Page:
Honestly, on the Catholic side it seems to have gotten pretty weak. Only Fridays during Lent (not like in it used to be: everyday). If you are an Irish Catholic, you will often get a pass to eat Corned Beef and Cabbage on St. Patrick’s Day, if it is on a Friday – and to think, there was a time when the average laborer in Ireland practically only ate meat on two days of the year, Easter and Christmas.

    • Replies: @Seraphim
  29. A123 says:

    Humor for the Open Thread.

    PEACE 😇

     

     

    [MORE]

     

    • LOL: AP, Morton's toes
  30. @Max Payne

    His was proposintion for more civilised age. Sadly we are now living in an age of rust.

  31. @Shortsword

    Today is not a good day to be Putin or Xi Jinping. They must be shitting in their pants. It’s so true that I will have to press the agree button for my own comment.

    • Agree: reiner Tor, mal
    • Replies: @songbird
  32. AP says:

    An interesting spectacle. A small pro-Navalny protest was broken up in Kiev by far-right activists (at 4:34) chanting “Putin Khuilo Navalny khuilo Slava Ukraini..” Their point is that as a Russian, Navalny is just bad and therefore no Ukrainian should support him. Despite this approach, everyone speaks and swears in Russian until some reporter interviews them, at which point they effortlessly switch to Ukrainian. Such is Kiev.

    • Replies: @Anatoly Karlin
  33. @Shortsword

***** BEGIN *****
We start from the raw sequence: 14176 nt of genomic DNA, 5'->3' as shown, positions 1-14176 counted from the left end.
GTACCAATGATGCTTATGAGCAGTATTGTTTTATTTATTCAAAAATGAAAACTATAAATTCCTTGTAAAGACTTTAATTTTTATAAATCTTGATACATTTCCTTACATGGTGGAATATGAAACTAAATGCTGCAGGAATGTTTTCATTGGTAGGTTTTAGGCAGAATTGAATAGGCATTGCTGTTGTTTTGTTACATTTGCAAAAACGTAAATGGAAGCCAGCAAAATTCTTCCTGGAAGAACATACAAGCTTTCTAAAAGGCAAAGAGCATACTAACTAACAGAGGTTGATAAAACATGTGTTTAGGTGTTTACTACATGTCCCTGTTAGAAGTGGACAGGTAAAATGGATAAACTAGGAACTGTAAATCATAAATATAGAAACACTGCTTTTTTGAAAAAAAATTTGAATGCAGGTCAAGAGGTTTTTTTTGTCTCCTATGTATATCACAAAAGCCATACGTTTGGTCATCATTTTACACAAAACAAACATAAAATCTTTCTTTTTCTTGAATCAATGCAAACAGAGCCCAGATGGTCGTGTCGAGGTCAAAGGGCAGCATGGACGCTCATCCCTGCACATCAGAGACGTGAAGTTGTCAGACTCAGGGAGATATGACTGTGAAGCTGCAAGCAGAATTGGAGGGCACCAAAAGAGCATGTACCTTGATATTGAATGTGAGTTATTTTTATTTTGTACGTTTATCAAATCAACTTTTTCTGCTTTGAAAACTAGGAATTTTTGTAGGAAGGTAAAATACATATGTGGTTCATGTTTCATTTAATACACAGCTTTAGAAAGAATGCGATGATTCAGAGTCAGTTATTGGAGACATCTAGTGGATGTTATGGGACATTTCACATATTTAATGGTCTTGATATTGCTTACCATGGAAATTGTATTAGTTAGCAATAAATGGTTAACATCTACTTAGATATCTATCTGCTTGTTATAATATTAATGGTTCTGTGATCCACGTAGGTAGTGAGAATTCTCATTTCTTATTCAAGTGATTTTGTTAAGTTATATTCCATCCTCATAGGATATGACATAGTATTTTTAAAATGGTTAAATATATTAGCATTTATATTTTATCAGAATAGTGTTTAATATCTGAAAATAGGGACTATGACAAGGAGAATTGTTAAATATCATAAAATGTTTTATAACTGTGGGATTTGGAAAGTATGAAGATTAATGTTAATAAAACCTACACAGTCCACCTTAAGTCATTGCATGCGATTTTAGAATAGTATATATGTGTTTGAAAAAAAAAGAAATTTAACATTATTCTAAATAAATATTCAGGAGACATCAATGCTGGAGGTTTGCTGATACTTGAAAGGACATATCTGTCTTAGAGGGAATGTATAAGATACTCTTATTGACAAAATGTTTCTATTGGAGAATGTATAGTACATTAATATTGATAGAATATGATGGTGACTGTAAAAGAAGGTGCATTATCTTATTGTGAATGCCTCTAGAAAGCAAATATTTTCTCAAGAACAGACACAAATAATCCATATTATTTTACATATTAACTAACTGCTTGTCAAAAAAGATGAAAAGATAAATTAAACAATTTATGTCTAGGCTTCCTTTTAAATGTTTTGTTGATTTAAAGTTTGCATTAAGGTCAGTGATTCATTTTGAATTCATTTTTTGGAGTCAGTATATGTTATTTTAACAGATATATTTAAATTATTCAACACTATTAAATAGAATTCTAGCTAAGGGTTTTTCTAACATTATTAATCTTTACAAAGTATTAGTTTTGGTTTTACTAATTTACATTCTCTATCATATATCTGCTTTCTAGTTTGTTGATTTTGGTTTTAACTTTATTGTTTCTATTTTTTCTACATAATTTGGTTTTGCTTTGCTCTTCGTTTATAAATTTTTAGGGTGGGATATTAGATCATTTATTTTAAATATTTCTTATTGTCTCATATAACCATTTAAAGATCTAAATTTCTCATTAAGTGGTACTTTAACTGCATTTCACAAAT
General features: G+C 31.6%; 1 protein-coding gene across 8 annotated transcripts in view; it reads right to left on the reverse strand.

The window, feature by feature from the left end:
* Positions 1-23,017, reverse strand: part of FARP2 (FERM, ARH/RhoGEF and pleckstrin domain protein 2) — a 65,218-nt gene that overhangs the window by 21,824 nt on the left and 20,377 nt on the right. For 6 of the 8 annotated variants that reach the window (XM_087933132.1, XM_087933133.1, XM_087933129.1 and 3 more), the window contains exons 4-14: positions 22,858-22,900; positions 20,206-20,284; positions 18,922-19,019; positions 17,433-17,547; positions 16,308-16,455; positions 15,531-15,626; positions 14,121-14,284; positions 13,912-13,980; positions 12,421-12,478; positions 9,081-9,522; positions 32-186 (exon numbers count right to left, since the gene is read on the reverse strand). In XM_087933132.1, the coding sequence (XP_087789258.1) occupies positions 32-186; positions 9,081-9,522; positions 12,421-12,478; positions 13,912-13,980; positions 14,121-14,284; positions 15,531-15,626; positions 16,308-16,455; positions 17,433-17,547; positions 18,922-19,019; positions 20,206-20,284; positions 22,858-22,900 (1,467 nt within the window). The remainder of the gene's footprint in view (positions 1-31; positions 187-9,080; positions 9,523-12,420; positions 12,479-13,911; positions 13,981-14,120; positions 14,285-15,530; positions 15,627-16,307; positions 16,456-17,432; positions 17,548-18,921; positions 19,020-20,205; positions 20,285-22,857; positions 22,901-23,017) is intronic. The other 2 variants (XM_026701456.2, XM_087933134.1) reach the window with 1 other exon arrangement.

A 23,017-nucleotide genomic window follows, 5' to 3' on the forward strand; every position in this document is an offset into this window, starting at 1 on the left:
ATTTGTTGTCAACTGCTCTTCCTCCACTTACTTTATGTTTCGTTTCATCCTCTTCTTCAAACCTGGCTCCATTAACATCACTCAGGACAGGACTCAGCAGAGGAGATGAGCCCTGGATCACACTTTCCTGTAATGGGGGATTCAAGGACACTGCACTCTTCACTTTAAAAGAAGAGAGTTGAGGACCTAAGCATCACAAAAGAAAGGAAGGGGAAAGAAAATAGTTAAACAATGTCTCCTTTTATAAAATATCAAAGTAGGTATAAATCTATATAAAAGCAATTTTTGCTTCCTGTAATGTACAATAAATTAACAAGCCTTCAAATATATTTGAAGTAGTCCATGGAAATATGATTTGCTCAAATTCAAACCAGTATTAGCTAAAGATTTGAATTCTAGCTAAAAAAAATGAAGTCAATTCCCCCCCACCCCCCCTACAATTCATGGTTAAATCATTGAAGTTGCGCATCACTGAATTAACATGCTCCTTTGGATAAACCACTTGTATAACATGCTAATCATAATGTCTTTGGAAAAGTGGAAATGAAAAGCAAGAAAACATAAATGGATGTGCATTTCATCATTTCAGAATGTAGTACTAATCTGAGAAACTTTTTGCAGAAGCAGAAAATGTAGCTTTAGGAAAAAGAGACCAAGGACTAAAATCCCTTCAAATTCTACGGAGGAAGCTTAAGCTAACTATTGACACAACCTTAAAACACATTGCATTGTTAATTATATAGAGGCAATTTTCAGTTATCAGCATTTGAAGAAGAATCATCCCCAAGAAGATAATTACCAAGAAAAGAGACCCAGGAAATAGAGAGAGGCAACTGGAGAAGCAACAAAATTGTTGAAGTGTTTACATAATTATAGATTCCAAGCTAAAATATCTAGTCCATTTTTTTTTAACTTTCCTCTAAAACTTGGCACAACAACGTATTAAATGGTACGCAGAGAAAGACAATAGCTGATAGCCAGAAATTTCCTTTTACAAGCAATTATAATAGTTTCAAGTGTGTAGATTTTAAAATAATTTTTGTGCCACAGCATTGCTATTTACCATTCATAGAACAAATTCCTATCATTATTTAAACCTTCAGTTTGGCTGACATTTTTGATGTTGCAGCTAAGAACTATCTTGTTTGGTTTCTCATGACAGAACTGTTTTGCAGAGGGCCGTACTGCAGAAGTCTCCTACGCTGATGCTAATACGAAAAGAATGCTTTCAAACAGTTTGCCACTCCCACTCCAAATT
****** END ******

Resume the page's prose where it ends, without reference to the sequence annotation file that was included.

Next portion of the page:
The interesting part is that the Uzbek get to play the “elder brother ” role by talking to both the Tadjik and the Kirghiz. Uzbekistan might eventually evolve into the regional power broker. Russian action is conspicuously absent, like in the early stages of the recent conflict in Karabakh.

  34. @Shortsword

    Cool, they could do an amazing Village People karaoke…

  35. @Shortsword

    I guess we will have a new theme song for Top Gun 3..

  36. @Passer by

    A lot of people in the world would find it very satisfying to see CIA committing suicide. The earlier it started, the further it advanced, the better it is for the world.

    • Replies: @Xi-jinping
  37. @AP

    Seems to have happened back in January. I wish both Ukrainian nationalists and Ukrainian Navalnyists the very best in their war against each other.

    • Thanks: AP
    • LOL: Shortsword
  38. Alfa158 says:
    @Shortsword

    I never would have guessed just from looking at them.
    And what the hell are they wearing on their heads?

  39. A123 says:

    Instead of running himself, Trump may want to consider officially bringing “DeSantis 2024” into MAGA operations.